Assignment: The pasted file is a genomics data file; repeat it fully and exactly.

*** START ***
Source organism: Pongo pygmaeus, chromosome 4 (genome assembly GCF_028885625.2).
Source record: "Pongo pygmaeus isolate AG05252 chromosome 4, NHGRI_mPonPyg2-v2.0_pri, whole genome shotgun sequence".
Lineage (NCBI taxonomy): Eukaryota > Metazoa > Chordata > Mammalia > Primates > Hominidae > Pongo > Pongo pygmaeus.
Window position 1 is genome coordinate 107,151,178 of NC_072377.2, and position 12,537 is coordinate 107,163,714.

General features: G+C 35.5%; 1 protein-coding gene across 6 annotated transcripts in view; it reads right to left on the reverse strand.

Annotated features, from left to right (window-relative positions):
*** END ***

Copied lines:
Source organism: Pongo pygmaeus, chromosome 4 (genome assembly GCF_028885625.2).
Source record: "Pongo pygmaeus isolate AG05252 chromosome 4, NHGRI_mPonPyg2-v2.0_pri, whole genome shotgun sequence".
Lineage (NCBI taxonomy): Eukaryota > Metazoa > Chordata > Mammalia > Primates > Hominidae > Pongo > Pongo pygmaeus.
Window position 1 is genome coordinate 107,151,178 of NC_072377.2, and position 12,537 is coordinate 107,163,714.

General features: G+C 35.5%; 1 protein-coding gene across 6 annotated transcripts in view; it reads right to left on the reverse strand.

Annotated features, from left to right (window-relative positions):